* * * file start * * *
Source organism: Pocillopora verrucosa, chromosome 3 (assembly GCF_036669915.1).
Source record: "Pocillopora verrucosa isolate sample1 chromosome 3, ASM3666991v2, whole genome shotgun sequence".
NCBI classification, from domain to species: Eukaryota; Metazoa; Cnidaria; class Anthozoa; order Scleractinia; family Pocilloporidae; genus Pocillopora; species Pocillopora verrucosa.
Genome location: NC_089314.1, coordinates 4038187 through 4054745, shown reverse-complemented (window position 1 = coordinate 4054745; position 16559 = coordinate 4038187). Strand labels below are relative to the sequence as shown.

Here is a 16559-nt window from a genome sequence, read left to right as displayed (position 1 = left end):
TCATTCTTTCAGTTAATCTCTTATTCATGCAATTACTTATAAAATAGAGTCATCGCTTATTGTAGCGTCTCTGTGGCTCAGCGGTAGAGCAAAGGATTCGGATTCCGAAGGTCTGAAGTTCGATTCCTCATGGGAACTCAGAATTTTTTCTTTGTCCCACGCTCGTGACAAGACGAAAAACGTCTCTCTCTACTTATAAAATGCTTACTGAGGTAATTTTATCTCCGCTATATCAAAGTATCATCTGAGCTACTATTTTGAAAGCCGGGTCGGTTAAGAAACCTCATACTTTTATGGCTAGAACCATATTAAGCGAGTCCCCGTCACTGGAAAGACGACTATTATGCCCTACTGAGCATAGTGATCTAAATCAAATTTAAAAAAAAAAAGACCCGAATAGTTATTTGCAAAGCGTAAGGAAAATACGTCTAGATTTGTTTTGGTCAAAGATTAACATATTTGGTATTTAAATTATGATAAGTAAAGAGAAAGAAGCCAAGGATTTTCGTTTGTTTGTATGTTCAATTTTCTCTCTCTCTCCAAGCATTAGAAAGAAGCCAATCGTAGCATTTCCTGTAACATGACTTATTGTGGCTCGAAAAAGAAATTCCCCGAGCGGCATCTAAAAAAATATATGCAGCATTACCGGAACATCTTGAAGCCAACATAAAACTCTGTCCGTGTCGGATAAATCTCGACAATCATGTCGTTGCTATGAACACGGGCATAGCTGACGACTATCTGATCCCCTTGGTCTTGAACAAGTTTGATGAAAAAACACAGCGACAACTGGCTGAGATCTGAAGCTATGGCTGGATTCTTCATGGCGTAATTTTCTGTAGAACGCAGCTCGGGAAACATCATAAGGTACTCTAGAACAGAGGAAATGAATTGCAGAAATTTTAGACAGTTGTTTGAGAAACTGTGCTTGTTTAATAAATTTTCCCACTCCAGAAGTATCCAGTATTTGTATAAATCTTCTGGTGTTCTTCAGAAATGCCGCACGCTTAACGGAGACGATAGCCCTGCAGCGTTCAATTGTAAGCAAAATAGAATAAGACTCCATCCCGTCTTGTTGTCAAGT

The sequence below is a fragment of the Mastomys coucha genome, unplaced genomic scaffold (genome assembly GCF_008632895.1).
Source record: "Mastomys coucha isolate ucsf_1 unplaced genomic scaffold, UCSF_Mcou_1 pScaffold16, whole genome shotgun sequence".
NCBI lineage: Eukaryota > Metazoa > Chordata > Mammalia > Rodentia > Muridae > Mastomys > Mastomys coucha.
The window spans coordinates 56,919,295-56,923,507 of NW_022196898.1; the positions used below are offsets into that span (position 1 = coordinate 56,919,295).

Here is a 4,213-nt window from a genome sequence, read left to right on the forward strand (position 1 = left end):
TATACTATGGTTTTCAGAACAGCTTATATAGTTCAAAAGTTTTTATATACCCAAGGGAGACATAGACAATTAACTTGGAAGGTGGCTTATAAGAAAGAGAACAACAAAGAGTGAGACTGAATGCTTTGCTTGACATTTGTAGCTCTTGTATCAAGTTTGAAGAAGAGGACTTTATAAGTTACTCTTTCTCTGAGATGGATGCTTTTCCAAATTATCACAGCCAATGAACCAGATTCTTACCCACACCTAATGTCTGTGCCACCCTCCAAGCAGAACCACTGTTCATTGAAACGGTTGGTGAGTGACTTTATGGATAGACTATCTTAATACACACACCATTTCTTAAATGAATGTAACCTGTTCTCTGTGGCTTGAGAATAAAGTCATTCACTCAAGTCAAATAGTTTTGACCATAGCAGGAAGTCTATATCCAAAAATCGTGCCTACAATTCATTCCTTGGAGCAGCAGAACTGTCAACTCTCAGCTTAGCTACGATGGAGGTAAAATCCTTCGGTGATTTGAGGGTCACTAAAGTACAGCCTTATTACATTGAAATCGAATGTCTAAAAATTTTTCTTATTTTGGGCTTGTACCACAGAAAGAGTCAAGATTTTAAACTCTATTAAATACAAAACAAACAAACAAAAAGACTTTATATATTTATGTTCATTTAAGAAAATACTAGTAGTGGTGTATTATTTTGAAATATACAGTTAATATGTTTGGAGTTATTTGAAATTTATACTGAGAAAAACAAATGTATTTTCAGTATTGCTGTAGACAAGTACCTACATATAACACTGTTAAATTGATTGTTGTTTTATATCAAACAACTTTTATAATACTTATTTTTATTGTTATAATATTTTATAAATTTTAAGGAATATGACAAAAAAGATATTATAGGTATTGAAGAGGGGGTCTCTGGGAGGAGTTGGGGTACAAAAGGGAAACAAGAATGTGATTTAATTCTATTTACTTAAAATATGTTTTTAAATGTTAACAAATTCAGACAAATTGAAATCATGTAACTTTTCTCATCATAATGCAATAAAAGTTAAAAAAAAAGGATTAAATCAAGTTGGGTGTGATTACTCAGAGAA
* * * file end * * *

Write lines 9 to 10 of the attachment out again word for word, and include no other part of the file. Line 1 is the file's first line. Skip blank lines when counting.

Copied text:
NCBI lineage: Eukaryota > Metazoa > Chordata > Mammalia > Rodentia > Muridae > Mastomys > Mastomys coucha.
The window spans coordinates 56,919,295-56,923,507 of NW_022196898.1; the positions used below are offsets into that span (position 1 = coordinate 56,919,295).